Factors affecting the introduction and distribution of fungi in Vestfold Hills, Antarctica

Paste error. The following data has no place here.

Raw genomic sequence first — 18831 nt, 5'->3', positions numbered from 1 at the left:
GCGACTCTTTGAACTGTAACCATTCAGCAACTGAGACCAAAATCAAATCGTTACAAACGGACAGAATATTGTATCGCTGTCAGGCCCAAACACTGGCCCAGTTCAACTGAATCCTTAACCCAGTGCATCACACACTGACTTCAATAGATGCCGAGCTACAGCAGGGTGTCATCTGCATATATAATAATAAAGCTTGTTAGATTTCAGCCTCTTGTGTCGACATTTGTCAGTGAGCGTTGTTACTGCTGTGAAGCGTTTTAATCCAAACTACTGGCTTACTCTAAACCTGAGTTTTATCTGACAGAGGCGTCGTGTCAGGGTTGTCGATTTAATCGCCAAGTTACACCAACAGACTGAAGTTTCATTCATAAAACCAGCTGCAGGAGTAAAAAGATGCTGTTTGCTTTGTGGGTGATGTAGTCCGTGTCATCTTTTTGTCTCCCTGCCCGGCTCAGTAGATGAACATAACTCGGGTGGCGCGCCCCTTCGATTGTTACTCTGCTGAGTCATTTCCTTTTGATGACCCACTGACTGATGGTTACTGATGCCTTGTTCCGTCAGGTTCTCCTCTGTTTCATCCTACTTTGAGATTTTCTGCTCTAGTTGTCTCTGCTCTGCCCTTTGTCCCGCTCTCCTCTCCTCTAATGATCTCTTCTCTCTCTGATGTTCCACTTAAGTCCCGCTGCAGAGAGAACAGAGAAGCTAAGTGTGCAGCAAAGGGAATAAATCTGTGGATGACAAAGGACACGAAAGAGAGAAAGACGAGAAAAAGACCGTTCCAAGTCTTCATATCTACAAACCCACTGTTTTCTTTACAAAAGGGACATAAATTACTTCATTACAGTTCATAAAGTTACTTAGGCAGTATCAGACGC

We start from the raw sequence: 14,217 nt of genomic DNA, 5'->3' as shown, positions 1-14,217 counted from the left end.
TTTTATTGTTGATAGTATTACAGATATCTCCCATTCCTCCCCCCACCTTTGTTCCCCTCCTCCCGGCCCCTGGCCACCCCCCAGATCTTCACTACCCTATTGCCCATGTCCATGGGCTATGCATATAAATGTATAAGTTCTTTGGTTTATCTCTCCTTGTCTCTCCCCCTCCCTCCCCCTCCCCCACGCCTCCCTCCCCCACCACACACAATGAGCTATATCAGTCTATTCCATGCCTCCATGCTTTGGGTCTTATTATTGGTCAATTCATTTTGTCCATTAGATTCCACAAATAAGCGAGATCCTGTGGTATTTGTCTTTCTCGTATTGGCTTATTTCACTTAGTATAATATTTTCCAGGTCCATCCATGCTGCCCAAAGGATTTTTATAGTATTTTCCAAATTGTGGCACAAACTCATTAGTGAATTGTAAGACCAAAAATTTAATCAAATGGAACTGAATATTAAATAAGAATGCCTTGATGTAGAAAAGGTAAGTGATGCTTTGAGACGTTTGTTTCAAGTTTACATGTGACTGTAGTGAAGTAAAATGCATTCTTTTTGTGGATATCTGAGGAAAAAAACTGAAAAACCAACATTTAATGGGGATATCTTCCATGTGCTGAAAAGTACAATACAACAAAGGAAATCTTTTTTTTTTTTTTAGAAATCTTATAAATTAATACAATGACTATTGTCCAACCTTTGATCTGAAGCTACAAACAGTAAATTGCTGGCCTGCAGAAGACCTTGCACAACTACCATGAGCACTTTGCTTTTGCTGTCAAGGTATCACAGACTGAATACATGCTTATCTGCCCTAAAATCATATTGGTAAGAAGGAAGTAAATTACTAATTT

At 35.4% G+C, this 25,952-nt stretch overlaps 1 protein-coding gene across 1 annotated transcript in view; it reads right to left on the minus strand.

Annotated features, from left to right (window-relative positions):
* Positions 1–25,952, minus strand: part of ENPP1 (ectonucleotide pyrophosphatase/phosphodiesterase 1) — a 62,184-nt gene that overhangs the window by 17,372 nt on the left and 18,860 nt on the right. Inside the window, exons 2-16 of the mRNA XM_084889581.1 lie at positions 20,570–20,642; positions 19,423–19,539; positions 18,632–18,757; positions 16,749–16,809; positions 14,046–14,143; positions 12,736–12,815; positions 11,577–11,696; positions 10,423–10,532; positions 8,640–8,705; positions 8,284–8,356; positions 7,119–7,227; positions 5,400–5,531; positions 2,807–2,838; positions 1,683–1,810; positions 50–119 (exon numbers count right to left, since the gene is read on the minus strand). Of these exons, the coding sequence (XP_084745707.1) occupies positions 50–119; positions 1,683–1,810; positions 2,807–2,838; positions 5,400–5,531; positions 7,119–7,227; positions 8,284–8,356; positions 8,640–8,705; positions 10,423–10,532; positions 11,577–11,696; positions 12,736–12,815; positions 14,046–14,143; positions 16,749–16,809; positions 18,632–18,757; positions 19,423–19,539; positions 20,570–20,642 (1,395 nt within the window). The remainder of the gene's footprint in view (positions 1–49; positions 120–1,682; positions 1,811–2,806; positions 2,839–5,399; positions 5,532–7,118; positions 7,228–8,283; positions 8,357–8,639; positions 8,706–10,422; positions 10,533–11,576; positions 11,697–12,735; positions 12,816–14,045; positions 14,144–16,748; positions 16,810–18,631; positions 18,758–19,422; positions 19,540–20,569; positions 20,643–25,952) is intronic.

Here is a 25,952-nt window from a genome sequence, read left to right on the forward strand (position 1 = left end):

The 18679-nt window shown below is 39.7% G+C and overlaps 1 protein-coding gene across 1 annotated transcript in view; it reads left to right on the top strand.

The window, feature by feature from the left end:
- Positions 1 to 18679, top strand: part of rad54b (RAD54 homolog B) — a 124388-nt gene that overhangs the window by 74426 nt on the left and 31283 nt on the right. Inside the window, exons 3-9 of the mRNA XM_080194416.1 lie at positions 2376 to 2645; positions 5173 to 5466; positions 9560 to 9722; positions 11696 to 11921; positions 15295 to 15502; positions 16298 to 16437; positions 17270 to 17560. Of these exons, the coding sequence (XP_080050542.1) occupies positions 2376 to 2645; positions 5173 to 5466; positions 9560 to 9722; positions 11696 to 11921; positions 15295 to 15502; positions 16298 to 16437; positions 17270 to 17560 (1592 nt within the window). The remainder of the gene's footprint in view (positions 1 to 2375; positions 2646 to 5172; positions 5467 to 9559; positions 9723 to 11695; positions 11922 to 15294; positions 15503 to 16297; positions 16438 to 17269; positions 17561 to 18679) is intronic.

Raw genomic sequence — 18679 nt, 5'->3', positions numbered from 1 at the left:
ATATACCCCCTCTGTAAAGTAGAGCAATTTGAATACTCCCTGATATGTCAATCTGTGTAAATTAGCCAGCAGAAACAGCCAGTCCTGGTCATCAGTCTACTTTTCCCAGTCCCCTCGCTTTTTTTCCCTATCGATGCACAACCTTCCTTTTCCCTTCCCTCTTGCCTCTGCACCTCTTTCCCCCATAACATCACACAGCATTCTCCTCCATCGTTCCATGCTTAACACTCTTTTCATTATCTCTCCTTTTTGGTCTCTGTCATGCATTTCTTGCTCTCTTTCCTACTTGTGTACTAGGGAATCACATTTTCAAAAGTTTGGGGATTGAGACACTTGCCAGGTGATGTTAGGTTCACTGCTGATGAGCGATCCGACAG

The impact of human disturbance on fungal flora around Davis Station and the Vestfold Hills in Antarctica (68 0 35'S 77" 58'E) was examined by monitoring air spora and soil fungi over a 12 month period in 2001. A number of fixed sample points were established around Davis Station from which soil was collected on a monthly basis as conditions allowed. Additionally, two transects were set up. The first transect ran 3km through the station from north to south extending from 50m beyond the limit of the station buildings, to the south of Heidemann Bay. The second transect extended 18km west to east along the length of the Ellis Fjord and Lake Druzhby as far as Trajer Ridge, 5km from the polar plateau. Each transect comprised 5 sites which were sampled on a fortnightly basis throughout 2001 using rotorod airborne particle samplers and soil dilution plates. Numbers of airborne particles were determined by counting under a light microscope. Fungi were isolated from soil using full strength potato dextrose and Czapek Dox agars as well as hair bait. Fungal isolates were identified on the basis of their general morphology and also by genetic analysis of ribosomal Intemal Transcribed Spacer regions. Fungal populations were sparse at all locations with the exception of the living quarters where numbers were consistently high. Furthermore, although seasonal variations were observed at many of the sites, no such variation was recorded at the station which would indicate a continuing source of inocula or less harsh conditions. Increased fungal numbers near to living quarters was also observed at other stations (Law Base, Australian, Progress II, Russian and Zhong Shan, Chinese) but not beyond their confines. Also, there was little species overlap between fungi found close to station living quarters and those found farther afield, which would indicate that whilst there was a clear human impact, the fungi associated with these areas do not appear to be becoming established elsewhere. Study of the optimum growth temperatures of fungi isolated from both soil and air showed that all isolates were psychrotrophs (i.e. were able to tolerate temperatures below 5°C) and 39% of them were psychrophiles (i.e. their optimum growth temperature was 15°C or below and they were able to grow at O°C). All genera were capable of surviving periods of at least 28 days of desiccation.